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I teach English as a second language to pre-college adults in the U.S., and I'm interested in the idea of using essays from previous students as examples in a writing class. At a previous institution we used a permission form that students signed giving the university the right to reproduce or modify written work, in part or whole, and with identifying information removed.

However, as an adjunct who will likely work at multiple schools, I would like to have that permission myself as well.

  • What would be the legalities to consider doing such a thing?

  • If I have students' written permission, should I still have permission from the institution to do this?

  • Will a signed statement (in English), given by someone whose understanding of English is demonstrably weak, function the same as any other?

  • Is there a precedent for instructors to gain this permission? As opposed to the institution as a whole.

  • Would a blanket statement applying to all assignments work, or should it be for each individual assignment?

Edited to clarify: I'm interested in both positive and negative examples. Perhaps more so negative ones since the errors produced by international student populations would be more authentic and difficult for me, a native speaker, to reproduce.

I also have no intention of publishing them outside of classroom materials. Anonymous Mathematician made an excellent point that withdrawal of permission would be impossible if I did this. The only foreseeable publishing I can imagine would be as a course pack or teacher's guide given to the institution or other teachers, but I would still want to ask for additional permissions to do this.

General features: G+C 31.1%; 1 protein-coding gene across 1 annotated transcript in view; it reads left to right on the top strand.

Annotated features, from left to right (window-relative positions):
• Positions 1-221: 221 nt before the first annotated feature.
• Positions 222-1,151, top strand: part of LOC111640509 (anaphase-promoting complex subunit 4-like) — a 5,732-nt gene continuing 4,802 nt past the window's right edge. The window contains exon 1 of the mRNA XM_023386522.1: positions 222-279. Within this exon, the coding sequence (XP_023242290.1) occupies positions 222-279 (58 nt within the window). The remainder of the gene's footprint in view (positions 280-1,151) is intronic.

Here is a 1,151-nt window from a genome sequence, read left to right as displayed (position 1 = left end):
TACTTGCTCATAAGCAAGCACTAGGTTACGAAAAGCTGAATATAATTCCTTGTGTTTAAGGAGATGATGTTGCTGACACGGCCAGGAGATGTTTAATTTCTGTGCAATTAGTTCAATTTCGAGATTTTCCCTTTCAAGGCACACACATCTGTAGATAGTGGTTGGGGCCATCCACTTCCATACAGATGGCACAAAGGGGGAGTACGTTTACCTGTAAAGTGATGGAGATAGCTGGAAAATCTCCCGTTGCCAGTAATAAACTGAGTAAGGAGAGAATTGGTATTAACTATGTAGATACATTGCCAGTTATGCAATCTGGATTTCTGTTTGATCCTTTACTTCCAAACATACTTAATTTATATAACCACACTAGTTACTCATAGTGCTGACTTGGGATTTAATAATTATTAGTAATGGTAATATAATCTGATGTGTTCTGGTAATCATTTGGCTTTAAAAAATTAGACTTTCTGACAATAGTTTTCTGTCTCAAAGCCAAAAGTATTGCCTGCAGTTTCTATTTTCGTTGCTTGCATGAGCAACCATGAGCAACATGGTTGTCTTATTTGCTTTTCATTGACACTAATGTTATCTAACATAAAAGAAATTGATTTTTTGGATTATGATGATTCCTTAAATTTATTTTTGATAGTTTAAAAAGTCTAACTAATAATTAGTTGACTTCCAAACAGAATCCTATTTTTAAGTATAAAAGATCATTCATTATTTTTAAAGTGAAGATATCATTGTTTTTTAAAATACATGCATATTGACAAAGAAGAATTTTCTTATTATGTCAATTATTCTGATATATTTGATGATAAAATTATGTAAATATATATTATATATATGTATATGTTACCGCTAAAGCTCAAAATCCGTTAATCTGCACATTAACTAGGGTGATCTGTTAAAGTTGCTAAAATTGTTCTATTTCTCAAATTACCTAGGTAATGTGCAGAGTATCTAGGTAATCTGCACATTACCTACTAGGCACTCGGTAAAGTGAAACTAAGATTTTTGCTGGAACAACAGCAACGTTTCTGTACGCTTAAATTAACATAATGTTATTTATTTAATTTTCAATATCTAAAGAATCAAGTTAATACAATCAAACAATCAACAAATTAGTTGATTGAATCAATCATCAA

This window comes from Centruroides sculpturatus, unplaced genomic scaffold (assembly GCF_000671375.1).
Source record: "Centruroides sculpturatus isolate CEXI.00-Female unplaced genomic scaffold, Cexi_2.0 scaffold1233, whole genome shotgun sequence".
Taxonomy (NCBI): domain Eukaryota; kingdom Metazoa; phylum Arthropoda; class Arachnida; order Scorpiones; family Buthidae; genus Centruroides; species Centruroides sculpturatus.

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    Whose understanding of English is demonstrably weak? (Sorry.) – Pete L. Clark Dec 28 '14 at 17:09
  • The students' are only in the ESL classes based on a low test score in English language skills. While it doesn't prove that they would not understand the forms they sign, it could be a tricky part. Then again, they sign all sorts of documents with just about any college or university, so I'm not sure. I would probably want to make sure I state that translations could be made available if the English form is not clear. – William Denny Dec 28 '14 at 17:32
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Good question!

I ask students individually by e-mail if I can use their essays as examples for future classes. Almost always they are thrilled and happy. Then again, I only ask people who serve as positive examples. But I think if you explained to an ESL student that they have the bones of a good essay and that you would like to use it as a sample essay for future students to work on to help improve, I think they would be similarly pleased.

This would be more problematic if I wanted to use the examples in a textbook, used negative examples, or if I posted essays publicly on the internet. Then I might want a stronger version of a copyright waiver, such as what your previous school uses.